Chavez asserts that all evidence stemming from the warrantless entry and subsequent searches of the garage should be suppressed because the search and seizure violated his fourth amendment rights under the Constitution. Chavez asserts that the warrantless entry was not justified by the existence of probable cause and exigent circumstances.
In denying the defendant's motion to suppress, the trial court found that the officers' entry into the garage was supported by probable cause and was done in a reasonable manner, given the exigent circumstances. We agree with the trial court's ruling. It is a matter of law that a warrantless entry for some limited purposes is permissible if police officers have probable cause to search the residence and exigent circumstances are present. United States v. Cuaron, 700 F.2d 582, 586 (10th Cir. 1983) (citing United States v. Erb, 596 F.2d 412, 417, 419 (10th Cir.), cert. denied, 444 U.S. 848, 100 S. Ct. 97, 62 L. Ed. 2d 63 (1979)). See, e.g., United States v. Mabry, 809 F.2d 671, 677 (10th Cir. 1987). The government has the burden of establishing that the officers had probable cause and that exigent circumstances made the warrantless entry necessary. United States v. Cuaron, 700 F.2d 582, 586 (10th Cir. 1983). The government has met its burden.
Defendant asserts that his presence in the garage which Garcia had visited during the course of a drug transaction does not establish probable cause to arrest him in connection with the drug transaction, absent any suspicious conduct by himself. Nor did Garcia's visit to the garage during the evening of November 6, 1985, without more, establish probable cause to search that business. We must disagree.
Probable cause exists when "known facts and circumstances are sufficient to warrant a man of reasonable prudence the belief that an offense has or is being committed." United States v. McEachin, 670 F.2d 1139, 1142 (D.C. Cir. 1981) (quoting United States v. Davis, 458 F.2d 819, 821 (D.C. Cir. 1972)). See, e.g., United States v. Erb, 596 F.2d 412, 419 (10th Cir.), cert. denied, 444 U.S. 848, 100 S. Ct. 97, 62 L. Ed. 2d 63 (1979). In the case of a search, " [p]robable cause exists when circumstances known to a police officer are such as to warrant a person of reasonable caution in the belief that a search would reveal incriminating evidence." United States v. McEachin, 670 F.2d at 1142 (quoting United States v. Hawkins, 595 F.2d 751, 752, n. 2 (D.C. Cir. 1978) (per curiam), cert. denied, 441 U.S. 910, 99 S. Ct. 2005, 60 L. Ed. 2d 380 (1979)).
The trial court found that the officers had probable cause to believe that contraband and the buy money given to Garcia by Detective Clark were located at the garage. Earlier on the evening of November 6, 1985, Garcia told Clark that up to a pound of cocaine was to be received by his connection. The officers' surveillance and resulting observation of Garcia's travel to and from the garage between meetings with Clark, and Garcia's presentation of a sample of cocaine to Clark, gave the officers probable cause to believe that the connection, the cocaine, and the money were to be found at the garage on Atrisco. We find that the record clearly establishes that the officers did have probable cause to believe that a drug transaction had occurred at the garage and that incriminating evidence could be seized at the garage.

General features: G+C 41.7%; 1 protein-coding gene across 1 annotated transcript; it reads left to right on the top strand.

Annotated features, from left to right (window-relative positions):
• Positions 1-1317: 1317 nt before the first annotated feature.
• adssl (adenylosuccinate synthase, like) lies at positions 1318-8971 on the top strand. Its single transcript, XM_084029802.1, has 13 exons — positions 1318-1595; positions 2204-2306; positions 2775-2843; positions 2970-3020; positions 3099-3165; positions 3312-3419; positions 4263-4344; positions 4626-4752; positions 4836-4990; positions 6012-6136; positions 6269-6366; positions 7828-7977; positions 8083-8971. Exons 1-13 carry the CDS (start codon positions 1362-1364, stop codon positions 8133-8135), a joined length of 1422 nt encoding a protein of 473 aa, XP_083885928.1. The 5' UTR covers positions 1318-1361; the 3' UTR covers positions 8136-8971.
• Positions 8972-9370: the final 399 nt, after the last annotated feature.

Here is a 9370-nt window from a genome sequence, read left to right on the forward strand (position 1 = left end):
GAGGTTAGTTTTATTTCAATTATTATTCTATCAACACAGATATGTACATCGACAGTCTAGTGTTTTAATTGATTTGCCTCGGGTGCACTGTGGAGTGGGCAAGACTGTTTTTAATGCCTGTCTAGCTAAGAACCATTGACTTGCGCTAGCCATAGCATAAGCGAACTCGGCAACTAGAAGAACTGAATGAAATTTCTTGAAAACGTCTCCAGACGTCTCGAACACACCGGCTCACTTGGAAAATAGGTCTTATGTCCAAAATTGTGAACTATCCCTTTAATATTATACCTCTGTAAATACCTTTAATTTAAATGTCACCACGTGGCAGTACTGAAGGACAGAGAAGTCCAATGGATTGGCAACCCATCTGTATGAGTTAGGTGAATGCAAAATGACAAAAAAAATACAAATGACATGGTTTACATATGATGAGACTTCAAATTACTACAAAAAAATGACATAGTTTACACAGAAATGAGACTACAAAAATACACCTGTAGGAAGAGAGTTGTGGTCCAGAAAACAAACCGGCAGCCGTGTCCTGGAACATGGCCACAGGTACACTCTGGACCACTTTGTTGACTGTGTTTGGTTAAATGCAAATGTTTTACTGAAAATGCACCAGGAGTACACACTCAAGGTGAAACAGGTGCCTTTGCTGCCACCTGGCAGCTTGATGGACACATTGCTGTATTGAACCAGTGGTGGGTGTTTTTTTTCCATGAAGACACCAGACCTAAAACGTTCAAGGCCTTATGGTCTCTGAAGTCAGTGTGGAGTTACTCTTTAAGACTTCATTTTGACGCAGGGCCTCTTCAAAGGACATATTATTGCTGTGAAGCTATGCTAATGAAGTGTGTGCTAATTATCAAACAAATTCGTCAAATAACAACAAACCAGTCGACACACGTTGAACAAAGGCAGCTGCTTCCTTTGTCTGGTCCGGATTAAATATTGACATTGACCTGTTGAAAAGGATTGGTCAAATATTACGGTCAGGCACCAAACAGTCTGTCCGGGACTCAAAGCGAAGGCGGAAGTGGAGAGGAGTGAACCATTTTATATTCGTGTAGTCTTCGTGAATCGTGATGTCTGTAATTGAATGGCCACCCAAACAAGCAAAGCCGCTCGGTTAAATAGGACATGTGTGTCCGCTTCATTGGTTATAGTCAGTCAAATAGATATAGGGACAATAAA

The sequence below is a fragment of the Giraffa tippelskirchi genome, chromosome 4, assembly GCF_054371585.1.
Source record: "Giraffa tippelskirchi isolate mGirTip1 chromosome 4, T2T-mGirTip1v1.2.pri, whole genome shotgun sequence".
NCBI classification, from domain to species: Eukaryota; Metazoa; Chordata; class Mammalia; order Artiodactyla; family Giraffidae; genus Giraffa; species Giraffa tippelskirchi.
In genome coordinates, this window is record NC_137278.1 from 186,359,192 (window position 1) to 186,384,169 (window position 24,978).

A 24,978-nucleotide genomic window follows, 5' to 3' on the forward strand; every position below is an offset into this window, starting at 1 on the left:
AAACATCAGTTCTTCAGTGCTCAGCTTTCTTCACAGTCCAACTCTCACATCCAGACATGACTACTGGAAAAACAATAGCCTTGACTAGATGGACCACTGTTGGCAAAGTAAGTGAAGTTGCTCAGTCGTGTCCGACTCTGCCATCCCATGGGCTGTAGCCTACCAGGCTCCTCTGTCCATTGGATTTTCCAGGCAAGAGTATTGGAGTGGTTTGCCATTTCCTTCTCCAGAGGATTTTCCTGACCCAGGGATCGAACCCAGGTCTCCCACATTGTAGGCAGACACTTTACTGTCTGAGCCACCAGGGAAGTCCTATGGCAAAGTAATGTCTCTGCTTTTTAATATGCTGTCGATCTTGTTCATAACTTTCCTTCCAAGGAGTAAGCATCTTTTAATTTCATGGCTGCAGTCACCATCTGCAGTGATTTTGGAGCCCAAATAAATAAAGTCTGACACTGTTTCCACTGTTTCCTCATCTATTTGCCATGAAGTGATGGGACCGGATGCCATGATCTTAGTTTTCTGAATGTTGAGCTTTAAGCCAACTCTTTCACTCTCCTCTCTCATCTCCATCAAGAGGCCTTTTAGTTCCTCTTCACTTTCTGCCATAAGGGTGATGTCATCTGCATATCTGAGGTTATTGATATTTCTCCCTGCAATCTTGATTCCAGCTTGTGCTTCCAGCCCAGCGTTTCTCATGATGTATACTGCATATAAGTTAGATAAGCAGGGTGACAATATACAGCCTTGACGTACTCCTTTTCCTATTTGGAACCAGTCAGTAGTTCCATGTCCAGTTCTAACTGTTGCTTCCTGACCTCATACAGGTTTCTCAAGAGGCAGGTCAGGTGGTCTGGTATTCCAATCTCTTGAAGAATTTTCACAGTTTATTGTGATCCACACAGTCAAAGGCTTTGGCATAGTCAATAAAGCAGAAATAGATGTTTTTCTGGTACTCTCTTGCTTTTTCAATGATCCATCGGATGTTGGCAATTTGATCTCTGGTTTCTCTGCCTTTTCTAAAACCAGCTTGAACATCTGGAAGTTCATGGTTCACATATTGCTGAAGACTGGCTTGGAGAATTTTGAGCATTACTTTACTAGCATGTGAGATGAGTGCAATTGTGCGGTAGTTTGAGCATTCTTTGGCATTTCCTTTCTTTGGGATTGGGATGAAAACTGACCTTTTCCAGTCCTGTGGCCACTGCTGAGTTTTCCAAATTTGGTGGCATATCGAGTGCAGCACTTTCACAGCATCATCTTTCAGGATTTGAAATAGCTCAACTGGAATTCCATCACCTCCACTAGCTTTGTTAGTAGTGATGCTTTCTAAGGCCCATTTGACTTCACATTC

The government also has the burden of establishing that the second prong of the exception for a warrantless search is met in that exigent circumstances existed, making the warrantless entry necessary. United States v. Cuaron, 700 F.2d 582, 586 (10th Cir. 1983). In assessing whether the burden is met, we are "guided 'by the realities of the situation presented by the record.' " Id. (quoting United States v. McEachin, 670 F.2d 1139, 1144 (D.C. Cir. 1981) (quoting United States v. Robinson, 533 F.2d 578, 581 (D.C. Cir. 1976) (en banc))).
When officers have reason to believe that criminal evidence may be destroyed, [Erb ], 596 at 417-18, or removed, McEachin, 670 F.2d at 1144-45, before a warrant can be obtained, the circumstances are considered sufficiently critical to permit officers to enter a private residence in order to secure the evidence while a warrant is sought.
Cuaron, 700 F.2d at 586.
Chavez asserts that the mere possibility that occupants of the garage could be armed was not sufficient to raise an apprehension of danger in the officers' minds. Defendant also asserts that they could not have reasonably feared for the concealment and/or disposal of the evidence including the buy money and the additional cocaine. Defendant argues that the physical properties of marked money and the remainder of the pound of cocaine are not such that it may disappear over the course of two or three hours. Nor had the officers surveilling the garage seen other people arrive or depart such that would warrant their belief that the cocaine or buy money would be removed by others. Finally, the defendant seeks to refute the officers' claim that the extinguishment of lights and the closing of doors was not, without more, suspicious behavior suggesting criminal activity nor justifying the exigent circumstances exception.